Explanation of The Color Grading Process

By Michelle Maslanka • Producer

The color of a video is an integral part of telling your story. It can affect the mood, tone, and feeling of a piece. We wrote an article on how to use color to tell your story earlier this year that touches on some ways to incorporate color into your project. What we didn’t address yet, however, are the technicalities of the color grading process. 

Color grading is often an overlooked part of the video production process because it comes towards the very end, but this does not make it any less important to the final impact your video can have on its viewers. The process is a delicate balance of the technical and the emotional expression that allows the images to work seamlessly together. I called on the expertise of Creative Director Craig Bass and Senior Editor and Colorist Hunter Kallenbach for their insight into the world of color grading.

        Craig Bass, Creative Director

        Craig Bass, Creative Director

"A Colorist performs two major functions: color correction and color grading. Color correction is, as the name implies, focused on addressing any issues with the image itself. Perhaps it is a bit dark, and needs to be lightened up; or, it's possible that there is an undesirable color cast that needs to be removed. Color correction, as the name implies, corrects all of this.

Color grading, on the other hand, involves giving the finished product a specific 'look'. This might be as simple as warming all of the footage up a bit so that it feels 'cozy' or 'inviting'; or, it could be as complicated as a 'desaturated, grungy, neo-noir Western' look. To be fair, no one has ever asked us to do this, but it would be fun! Whereas color correction is very utilitarian, color grading is highly artistic.

With very few exceptions, every project that comes through our doors goes through some sort of color work."

      Hunter Kallenbach, Senior Editor

      Hunter Kallenbach, Senior Editor

"Color grading is usually the final process applied to the video image. It takes place after we have what is called a 'locked cut' of the video. This means that every visual piece of the video has been approved and is no longer subject to any changes.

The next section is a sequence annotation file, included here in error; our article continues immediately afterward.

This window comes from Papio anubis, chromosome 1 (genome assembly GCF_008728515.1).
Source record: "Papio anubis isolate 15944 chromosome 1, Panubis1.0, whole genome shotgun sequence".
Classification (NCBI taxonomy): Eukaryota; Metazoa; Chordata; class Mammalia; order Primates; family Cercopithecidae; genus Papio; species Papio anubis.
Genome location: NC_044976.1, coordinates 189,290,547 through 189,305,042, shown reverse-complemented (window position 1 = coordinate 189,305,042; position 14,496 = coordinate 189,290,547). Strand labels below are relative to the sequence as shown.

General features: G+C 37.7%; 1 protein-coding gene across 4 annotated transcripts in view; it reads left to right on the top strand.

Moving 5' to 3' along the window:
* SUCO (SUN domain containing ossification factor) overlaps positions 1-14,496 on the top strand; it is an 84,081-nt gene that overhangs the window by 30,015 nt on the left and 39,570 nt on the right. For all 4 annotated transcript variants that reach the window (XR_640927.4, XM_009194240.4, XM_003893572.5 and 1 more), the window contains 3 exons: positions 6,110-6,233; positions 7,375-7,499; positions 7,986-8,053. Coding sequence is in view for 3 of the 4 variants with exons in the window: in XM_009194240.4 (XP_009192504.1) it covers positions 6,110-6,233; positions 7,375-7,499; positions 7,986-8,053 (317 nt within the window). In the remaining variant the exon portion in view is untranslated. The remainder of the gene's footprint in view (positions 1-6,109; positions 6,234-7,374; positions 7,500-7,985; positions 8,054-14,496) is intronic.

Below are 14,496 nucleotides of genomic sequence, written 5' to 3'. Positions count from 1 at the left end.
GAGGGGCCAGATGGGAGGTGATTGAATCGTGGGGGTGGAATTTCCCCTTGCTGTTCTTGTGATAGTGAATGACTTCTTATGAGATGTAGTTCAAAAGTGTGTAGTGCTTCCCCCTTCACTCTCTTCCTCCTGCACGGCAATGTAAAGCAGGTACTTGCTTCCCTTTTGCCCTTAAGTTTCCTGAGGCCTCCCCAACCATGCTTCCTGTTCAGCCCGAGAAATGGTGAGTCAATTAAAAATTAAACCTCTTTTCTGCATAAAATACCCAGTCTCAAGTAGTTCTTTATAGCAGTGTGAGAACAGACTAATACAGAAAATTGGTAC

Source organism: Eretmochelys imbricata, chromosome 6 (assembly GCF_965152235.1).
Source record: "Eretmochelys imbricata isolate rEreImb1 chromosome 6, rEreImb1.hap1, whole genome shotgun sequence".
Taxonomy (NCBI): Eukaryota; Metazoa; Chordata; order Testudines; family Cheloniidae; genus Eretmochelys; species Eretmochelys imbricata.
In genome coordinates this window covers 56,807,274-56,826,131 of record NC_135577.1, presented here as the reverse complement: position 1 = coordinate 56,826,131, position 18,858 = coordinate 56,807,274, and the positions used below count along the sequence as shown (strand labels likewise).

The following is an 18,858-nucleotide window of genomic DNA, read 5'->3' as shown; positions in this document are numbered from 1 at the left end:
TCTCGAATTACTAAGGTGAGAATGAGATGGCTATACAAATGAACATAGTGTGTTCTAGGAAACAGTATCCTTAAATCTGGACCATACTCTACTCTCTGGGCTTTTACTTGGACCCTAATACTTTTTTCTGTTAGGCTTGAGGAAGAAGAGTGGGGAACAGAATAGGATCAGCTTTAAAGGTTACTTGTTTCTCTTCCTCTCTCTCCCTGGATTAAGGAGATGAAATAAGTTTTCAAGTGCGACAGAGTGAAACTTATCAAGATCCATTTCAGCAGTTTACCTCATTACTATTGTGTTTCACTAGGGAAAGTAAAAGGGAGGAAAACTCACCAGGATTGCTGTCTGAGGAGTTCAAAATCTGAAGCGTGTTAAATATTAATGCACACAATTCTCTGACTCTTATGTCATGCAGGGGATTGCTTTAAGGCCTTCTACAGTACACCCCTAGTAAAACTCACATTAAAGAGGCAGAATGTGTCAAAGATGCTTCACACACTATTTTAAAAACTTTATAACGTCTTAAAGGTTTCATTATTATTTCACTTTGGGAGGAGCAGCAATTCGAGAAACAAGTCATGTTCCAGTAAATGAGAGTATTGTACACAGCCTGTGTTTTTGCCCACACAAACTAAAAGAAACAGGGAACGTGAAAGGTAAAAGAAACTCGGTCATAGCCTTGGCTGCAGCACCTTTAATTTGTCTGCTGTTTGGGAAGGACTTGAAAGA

One way we shoot video is by using a compressed format with color enhancement applied. This footage will come out of the camera looking like it has under gone some base color work already. The footage will still undergo the same treatment as all of our videos, but the work is usually more centered on balancing the images and is far less intensive for the Colorist."

A side-by-side example of standard footage before and after the color grading process.

A side-by-side example of standard footage before and after the color grading process.

"In order to give the Colorist a larger level of latitude when grading projects, we shoot in a format known as LOG. "

        Craig Bass, Creative Director

        Craig Bass, Creative Director

"When we opt to shoot in a LOG mode, these settings allow us to record more information--effectively allowing for a more nuanced image; however, part of how they do this is by removing quite a bit of saturation and contrast from the image. This may sound counterintuitive at first, but it truly does allow for the Colorist to have more freedom in choosing how bright, or dark, an image is; how much contrast to add into the image; where the contrast falls along the dark-light spectrum. Imagine it as allowing an artist more pigments to paint with: the outcome will be an overall more artful image."

      Hunter Kallenbach, Senior Editor

      Hunter Kallenbach, Senior Editor

"There are several steps within the color grading process that are important to the final look of your video. The first thing a Colorist will do is balance all of the footage. This is one of the more technical aspects of color grading. It is often completed with the aid of a histogram and vector-scope. These tools allow a Colorist to fix basic issues such as under/over exposure and improper white balance. Next, the Colorist will decide on a look/grade for the footage. This is where a little more emotion comes into play. For example, if the Colorist is doing a happy product video involving children's toys, they are probably thinking that they will want it to look warm and inviting, with bright colors and a cheerful mood. If they are working on a video that talks about a somber topic, such as poverty in third-world countries, their thought would probably be to desaturate color and use a palette of blues and browns.

Oftentimes a video will contain multiple tones. The Colorist will use different color styles to lead the audience in the emotional direction of the story."

 

It's simple to see the difference a color grade makes in the side-by-side photos; now imagine this combined with beautiful imagery and evocative music--it certainly completes the package of your video. To see a few more examples of before and after footage, take a look at this color reel below, and envision what your footage could look like!